People who have never had to deal with cavities who suddenly start seeing a cavity on the x-ray every time they go in for a checkup will probably wonder what's gone wrong. Here are some of the possible causes when you've started to get cavities more frequently.
Are You Eating a Different Diet?
Changes in your diet may occur because of personal tastes, budget, or other health conditions that you're monitoring. But you may not be aware of their effects on your teeth. For example, if you are eating diet that is higher in acidic foods-- yes, even healthy things like oranges count-- then you might be wearing away at your enamel faster. Another big one is if you're consuming more sugar than usual.
Are You Experiencing A Lot of Stress?
You may also not have gotten as many cavities before because you weren't under such a great deal of stress. When you are stressed out, it can decrease your immunity to germs, meaning that bacteria are around longer to feed on your tooth enamel.
Are You Still Brushing and Flossing Well?
It's easy to overlook brushing and flossing well when you are constantly in a hurry. Sure, you might be brushing on a regular basis still, but has the quality of brushing changed? Also, do you think you could be overbrushing? If you are applying a greater amount of pressure just to get the cleaning over with, it could actually be hurting your teeth rather than helping.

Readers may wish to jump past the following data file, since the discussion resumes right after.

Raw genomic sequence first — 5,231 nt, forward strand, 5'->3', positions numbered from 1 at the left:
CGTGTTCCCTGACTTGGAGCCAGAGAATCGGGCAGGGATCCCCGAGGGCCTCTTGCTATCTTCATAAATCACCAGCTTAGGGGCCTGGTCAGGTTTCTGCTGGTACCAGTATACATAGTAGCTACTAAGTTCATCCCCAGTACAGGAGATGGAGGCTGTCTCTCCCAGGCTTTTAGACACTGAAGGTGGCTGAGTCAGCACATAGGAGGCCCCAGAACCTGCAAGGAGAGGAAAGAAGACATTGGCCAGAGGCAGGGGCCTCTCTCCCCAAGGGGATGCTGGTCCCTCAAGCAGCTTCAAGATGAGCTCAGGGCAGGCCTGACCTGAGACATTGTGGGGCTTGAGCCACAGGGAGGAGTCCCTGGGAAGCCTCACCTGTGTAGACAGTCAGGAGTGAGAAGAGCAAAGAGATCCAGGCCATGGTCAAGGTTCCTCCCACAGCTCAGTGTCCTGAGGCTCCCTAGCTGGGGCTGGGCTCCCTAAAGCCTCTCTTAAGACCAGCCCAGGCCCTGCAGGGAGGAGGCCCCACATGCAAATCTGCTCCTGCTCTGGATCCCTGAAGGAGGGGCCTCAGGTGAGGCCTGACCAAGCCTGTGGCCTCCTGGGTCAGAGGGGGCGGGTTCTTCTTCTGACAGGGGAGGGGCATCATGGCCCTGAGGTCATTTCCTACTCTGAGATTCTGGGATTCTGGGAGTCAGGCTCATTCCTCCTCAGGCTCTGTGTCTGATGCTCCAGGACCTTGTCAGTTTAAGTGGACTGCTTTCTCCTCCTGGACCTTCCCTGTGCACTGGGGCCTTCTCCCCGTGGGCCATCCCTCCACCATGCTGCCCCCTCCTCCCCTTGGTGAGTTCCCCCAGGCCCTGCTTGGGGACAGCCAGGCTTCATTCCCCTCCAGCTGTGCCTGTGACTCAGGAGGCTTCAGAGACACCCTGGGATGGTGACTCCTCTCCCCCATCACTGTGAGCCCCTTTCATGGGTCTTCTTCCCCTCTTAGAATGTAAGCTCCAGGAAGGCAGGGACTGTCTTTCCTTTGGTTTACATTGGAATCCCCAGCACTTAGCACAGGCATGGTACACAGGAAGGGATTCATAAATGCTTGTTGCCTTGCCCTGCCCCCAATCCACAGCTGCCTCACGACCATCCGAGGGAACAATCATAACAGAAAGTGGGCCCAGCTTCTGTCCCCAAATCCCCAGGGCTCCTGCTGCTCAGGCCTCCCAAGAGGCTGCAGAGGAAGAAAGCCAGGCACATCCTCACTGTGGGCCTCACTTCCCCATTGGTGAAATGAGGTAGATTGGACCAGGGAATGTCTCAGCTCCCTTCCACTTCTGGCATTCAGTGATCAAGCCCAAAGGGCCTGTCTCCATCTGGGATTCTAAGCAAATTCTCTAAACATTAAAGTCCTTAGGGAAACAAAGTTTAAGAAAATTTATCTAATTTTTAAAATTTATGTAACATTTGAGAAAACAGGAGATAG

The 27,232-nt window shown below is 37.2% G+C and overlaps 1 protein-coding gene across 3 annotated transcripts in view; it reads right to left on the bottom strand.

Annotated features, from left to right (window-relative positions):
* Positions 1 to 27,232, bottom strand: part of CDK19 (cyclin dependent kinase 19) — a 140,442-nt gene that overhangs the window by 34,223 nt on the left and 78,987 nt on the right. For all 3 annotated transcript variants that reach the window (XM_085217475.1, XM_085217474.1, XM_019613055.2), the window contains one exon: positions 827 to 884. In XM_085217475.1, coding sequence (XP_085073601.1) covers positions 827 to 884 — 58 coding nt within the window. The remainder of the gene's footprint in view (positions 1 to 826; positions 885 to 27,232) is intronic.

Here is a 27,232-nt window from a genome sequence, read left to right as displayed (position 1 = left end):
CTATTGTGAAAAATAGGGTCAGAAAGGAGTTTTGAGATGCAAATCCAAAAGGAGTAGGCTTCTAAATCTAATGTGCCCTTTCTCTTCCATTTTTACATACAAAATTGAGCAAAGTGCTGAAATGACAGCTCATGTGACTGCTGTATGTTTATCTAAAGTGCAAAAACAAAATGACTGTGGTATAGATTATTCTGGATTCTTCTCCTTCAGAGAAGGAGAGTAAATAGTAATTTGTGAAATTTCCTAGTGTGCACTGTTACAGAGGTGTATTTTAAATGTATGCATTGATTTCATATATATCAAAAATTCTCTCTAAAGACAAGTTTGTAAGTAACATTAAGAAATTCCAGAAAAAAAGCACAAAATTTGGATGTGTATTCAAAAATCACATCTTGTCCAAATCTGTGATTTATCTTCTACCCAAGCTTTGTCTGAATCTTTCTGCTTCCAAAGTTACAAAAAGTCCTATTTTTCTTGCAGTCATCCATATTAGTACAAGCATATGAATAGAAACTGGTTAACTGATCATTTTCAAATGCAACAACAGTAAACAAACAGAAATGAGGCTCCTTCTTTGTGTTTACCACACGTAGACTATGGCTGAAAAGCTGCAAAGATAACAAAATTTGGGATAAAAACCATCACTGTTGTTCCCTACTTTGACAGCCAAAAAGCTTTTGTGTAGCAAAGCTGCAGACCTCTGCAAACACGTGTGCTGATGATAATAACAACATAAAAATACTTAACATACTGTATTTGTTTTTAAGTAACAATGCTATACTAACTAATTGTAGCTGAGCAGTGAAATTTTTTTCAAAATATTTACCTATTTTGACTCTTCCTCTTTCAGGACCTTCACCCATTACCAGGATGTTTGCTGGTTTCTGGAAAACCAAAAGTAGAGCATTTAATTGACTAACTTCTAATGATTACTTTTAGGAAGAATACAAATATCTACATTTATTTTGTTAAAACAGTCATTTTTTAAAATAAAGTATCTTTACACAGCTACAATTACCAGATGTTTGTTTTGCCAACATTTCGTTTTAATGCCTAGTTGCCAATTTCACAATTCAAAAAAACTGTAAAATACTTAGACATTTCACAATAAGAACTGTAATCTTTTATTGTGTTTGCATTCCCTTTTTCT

Are You Exercising More?
One unusual thing that can affect your teeth is exercise. When you start to exercise more, it could lead to more time spent with dry mouth. Saliva plays an important role in killing bacteria, so make sure that you're hydrated while exercising.
Is it a Gums Issue?
And finally, it may actually be a sign that your gums are in bad health. Receding gums is a condition where your gum tissue begins to shrink away from your tooth. That leaves more of the tooth's base exposed and vulnerable to bacteria. You should have your dentist look for this condition when they are diagnosing your cavities. Gum disease is a serious health risk that can cause long-term infection, so it's an important one to look for. In short, there may be a number of factors that contribute to an increase in cavities, so speak with your dentist, such as Kenneth F Wallace, in order to create a plan to stop them.Share